"The Ku Klux Klan in the City"
This paper reviews Kenneth T. Jackson's book, "The Ku Klux Klan in the City, 1915-1930", a valuable look at the second Klan movement.
# 55907 | 1,130 words | 0 sources | 2005 |
Published on Feb 08, 2005 in Ethnic Studies (North American) , Political Science (Lobbyists and Pressure Groups) , History (U.S. 1900-1930)
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This paper examines the way the second Klan movement captured political power in urban centers in the South and the North as portrayed in Kenneth T. Jackson's book, "The Ku Klux Klan in the City, 1915-1930". The book dispels many of the stereotypes of the Klan as a rural, Southern movement. The author points out that as the Klan grew in prominence it moved into new areas. In the South, it moved into areas such as Knoxville and Dallas. In the North, it expanded into Chicago, Detroit, and Indianapolis, a city which became the center of Klan activity. The Klan also moved west into California, Portland, and Denver. The paper states that, according to Jackson, the Klan's weakness in the political sphere can be largely attributed to its association with racism and intolerance because the Klan found ample opportunity to denounce Catholicism, integration, Judaism, immigration and internationalism as threats to traditional American values.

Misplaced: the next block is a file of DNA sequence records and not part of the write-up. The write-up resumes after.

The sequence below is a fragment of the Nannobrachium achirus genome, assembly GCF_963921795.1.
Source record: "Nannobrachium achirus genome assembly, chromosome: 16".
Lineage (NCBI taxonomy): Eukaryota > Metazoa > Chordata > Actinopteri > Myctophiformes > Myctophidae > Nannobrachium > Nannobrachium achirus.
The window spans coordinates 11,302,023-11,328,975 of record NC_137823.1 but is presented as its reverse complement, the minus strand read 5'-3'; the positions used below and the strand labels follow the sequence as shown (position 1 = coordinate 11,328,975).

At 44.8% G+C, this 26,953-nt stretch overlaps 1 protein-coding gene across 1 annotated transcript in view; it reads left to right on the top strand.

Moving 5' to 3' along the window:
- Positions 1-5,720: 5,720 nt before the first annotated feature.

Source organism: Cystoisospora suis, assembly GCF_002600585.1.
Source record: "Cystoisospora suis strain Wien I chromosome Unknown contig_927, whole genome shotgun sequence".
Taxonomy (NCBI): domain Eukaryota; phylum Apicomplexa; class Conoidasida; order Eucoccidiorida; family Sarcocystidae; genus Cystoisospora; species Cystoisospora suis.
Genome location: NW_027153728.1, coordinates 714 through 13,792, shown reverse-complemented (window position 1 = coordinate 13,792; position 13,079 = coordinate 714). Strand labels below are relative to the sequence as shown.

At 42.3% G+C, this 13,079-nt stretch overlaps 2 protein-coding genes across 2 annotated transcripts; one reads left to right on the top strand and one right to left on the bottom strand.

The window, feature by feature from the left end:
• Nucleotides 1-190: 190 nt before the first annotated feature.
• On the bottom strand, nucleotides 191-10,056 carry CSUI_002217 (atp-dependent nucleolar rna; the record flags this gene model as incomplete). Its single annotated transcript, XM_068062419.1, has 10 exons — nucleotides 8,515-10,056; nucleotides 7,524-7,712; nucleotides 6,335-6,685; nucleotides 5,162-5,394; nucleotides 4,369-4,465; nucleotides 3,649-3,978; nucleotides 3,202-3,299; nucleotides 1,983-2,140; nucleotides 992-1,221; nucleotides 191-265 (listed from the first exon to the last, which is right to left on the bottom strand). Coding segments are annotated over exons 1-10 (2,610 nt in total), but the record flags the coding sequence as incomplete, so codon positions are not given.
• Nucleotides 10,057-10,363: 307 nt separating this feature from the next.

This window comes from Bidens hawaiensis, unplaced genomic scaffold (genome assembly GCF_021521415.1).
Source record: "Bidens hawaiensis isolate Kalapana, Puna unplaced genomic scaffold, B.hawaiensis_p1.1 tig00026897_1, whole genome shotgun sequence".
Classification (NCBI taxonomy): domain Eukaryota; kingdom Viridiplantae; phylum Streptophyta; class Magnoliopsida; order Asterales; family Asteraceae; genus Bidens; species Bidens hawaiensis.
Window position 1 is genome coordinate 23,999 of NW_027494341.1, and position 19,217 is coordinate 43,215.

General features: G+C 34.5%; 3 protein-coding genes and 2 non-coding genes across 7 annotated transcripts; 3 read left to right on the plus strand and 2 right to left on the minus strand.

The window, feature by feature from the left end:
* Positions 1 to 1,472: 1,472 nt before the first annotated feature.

Cite this Book Review:
"The Ku Klux Klan in the City" (2005, February 08) Retrieved July 19, 2019, from https://www.academon.com/book-review/the-ku-klux-klan-in-the-city-55907/
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